And so around 6 am, Bobby and Bob and I departed Bayside Marina with Mike, the captain who runs White Cap Charters, and John, his first mate who sets in all the gear. Having watched more than my share of “Deadliest Catch,” I realize there’s nothing particularly simple about fishing from boats of any level of sophistication. And while pursuing salmon from Lake Ontario on a beautiful (if somewhat hot) September day is not exactly hunting crabs in between winter storms on the Bering Sea, it’s no picnic either.

John set out the lines and downriggers and we had a rotation that Bob would take the first strike, then Bobby, then me. The fish seemed to take a couple hours to bite, but thien it was on like Donkey Kong. Bob’s first one managed to break free, and then Bobby brought in a really big king salmon. Then I waited and watched until the telltale pull on one of the lines meant it was my turn.

Folks, I’ve never charter fished before, let alone fished for anything bigger than a Nerf football, so this was quite a thing. Mike and John coached the noob through the basic rules of engagement: when the fish hits, let it run to tire itself out; once it stops running, first pull the pole up as much as you can; then start reeling and lower the rod quickly until the reel stops clicking; then raise the rod slowly as vertical as you can and repeat the process. That first fish felt like an eternity, but then I finally saw it on the surface and repeated the pulling and reeling until John had it in the net. It was all quite thrilling.

We ultimately made it around three times, with Bobby landing big fish on all three of his turns. Bob got one big and one smaller. On my next attempt, one hit and started running and we eventually lost it (certainly because it was about 300 pounds, or so goes my fish story). On our final attempt of the day, I got the reel on a cast that was more than 300 feet away and did a lot of pulling and reeling and repeating. It fought to the end, but eventually we pulled in one that was even bigger than my first.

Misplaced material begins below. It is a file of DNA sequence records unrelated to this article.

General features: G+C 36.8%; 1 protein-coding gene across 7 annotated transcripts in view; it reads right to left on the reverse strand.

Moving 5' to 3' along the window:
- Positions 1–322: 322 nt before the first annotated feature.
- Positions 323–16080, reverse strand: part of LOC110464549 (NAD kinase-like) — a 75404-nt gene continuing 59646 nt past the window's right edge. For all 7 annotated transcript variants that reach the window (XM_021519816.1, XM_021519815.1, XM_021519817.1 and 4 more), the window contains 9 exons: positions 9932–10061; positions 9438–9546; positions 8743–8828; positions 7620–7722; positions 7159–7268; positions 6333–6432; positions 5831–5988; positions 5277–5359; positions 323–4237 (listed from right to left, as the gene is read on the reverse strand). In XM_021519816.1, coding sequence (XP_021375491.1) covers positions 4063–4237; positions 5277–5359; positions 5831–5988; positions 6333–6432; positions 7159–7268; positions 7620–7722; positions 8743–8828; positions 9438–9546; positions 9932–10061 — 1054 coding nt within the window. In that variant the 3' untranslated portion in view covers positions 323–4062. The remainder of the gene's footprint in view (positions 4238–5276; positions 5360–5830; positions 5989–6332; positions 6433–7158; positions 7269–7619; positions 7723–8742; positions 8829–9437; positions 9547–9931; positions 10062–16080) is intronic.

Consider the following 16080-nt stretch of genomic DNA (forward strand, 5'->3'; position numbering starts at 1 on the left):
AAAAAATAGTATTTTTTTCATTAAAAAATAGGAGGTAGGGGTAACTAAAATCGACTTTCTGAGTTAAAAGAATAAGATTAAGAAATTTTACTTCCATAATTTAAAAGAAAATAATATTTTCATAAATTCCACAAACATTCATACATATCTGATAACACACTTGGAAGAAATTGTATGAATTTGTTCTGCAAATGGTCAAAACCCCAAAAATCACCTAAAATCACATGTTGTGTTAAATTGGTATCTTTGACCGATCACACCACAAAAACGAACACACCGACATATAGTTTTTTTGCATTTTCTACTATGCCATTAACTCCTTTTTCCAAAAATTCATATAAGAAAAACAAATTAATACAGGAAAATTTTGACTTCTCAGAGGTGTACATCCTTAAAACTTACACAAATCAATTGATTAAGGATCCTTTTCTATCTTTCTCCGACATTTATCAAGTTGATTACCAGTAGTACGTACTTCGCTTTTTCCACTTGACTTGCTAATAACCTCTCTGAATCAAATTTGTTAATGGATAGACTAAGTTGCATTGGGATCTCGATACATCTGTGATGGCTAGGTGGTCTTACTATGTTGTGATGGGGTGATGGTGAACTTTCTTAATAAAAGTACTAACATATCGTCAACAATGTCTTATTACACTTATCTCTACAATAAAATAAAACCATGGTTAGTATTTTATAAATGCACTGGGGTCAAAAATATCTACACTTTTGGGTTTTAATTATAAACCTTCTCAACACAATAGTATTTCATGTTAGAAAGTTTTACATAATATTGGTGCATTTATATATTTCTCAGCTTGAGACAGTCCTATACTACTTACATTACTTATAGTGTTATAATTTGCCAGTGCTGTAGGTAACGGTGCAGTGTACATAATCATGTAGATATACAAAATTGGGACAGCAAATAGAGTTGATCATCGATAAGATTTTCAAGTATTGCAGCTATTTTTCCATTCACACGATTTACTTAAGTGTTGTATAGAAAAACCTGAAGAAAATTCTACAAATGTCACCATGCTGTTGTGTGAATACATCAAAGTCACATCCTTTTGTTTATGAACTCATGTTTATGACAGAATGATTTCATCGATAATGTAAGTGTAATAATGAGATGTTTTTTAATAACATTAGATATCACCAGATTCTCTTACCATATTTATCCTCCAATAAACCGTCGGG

While all seven salmon will be eaten at some point over the coming months, a part of me felt bad about the whole killing thing. But most of these are not very far from spawning and heading up river to die; they’re not exactly buying green bananas is what I’m saying. And it’s a large population and a thriving local industry, if the 20 or so other vessels also circling over the holes and chutes of Lake Ontario are any indication.

Mike said this is his final week of the season. The salmon are just one warm rain away from catching wind of the Oswego River and spawning upstream, there to be met by the throngs of fishermen in the lucrative fall salmon run. They are fresher and more sport at this point.

And when I say “sport,” the precision of the labors of Mike and John as well as the sheer effort we put into trying to land each one — my man vs. fish rounds felt about 10 to 15 minutes, although they were likely less — explains why charter fishing is so appealing and thrilling. To say nothing of the veritable feast that comes with it.

We finished the day with a late lunch at Turtle Cove, during which the skies opened up and scattered everybody else eating on the deck. But our group of three stayed out under the table umbrellas through the torrential downpours and steady rain that led us back to sunny skies. We’d just had an adventure on the high seas (or lake anyway), so enduring a bit more nature seemed only appropriate.

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All the lonely people — let’s help them all belong.

Cloudy morning over campus

I was on campus tonight for quick stop (saying hello to the 2018-19 Oswego women’s hockey team — go Lakers!) but a walk while killing time brought back some not-so-pleasant memories of starting college.